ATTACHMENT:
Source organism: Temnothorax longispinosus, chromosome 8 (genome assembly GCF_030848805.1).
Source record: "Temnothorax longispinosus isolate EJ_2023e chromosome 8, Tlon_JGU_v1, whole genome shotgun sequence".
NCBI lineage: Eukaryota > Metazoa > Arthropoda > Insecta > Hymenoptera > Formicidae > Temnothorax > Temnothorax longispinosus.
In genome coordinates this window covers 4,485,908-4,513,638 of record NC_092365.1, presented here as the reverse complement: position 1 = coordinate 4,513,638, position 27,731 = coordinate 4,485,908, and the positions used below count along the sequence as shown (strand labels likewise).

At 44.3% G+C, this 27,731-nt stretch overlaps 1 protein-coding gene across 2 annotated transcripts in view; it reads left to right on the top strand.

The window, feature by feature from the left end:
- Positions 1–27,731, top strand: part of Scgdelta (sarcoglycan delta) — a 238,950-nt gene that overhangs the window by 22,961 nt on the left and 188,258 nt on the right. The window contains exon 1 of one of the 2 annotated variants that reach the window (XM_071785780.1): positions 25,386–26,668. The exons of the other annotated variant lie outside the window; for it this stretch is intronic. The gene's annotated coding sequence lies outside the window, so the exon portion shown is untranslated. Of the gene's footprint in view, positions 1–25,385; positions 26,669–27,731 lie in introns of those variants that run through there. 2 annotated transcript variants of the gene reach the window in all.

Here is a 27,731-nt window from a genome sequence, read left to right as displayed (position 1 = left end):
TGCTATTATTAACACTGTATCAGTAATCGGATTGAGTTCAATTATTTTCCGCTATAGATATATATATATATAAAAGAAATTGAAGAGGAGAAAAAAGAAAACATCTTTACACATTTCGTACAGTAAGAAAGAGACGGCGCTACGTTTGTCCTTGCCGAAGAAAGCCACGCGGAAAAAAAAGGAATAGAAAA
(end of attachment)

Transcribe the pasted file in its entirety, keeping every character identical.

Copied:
Source organism: Temnothorax longispinosus, chromosome 8 (genome assembly GCF_030848805.1).
Source record: "Temnothorax longispinosus isolate EJ_2023e chromosome 8, Tlon_JGU_v1, whole genome shotgun sequence".
NCBI lineage: Eukaryota > Metazoa > Arthropoda > Insecta > Hymenoptera > Formicidae > Temnothorax > Temnothorax longispinosus.
In genome coordinates this window covers 4,485,908-4,513,638 of record NC_092365.1, presented here as the reverse complement: position 1 = coordinate 4,513,638, position 27,731 = coordinate 4,485,908, and the positions used below count along the sequence as shown (strand labels likewise).

At 44.3% G+C, this 27,731-nt stretch overlaps 1 protein-coding gene across 2 annotated transcripts in view; it reads left to right on the top strand.

The window, feature by feature from the left end:
- Positions 1–27,731, top strand: part of Scgdelta (sarcoglycan delta) — a 238,950-nt gene that overhangs the window by 22,961 nt on the left and 188,258 nt on the right. The window contains exon 1 of one of the 2 annotated variants that reach the window (XM_071785780.1): positions 25,386–26,668. The exons of the other annotated variant lie outside the window; for it this stretch is intronic. The gene's annotated coding sequence lies outside the window, so the exon portion shown is untranslated. Of the gene's footprint in view, positions 1–25,385; positions 26,669–27,731 lie in introns of those variants that run through there. 2 annotated transcript variants of the gene reach the window in all.

Here is a 27,731-nt window from a genome sequence, read left to right as displayed (position 1 = left end):
TGCTATTATTAACACTGTATCAGTAATCGGATTGAGTTCAATTATTTTCCGCTATAGATATATATATATATAAAAGAAATTGAAGAGGAGAAAAAAGAAAACATCTTTACACATTTCGTACAGTAAGAAAGAGACGGCGCTACGTTTGTCCTTGCCGAAGAAAGCCACGCGGAAAAAAAAGGAATAGAAAA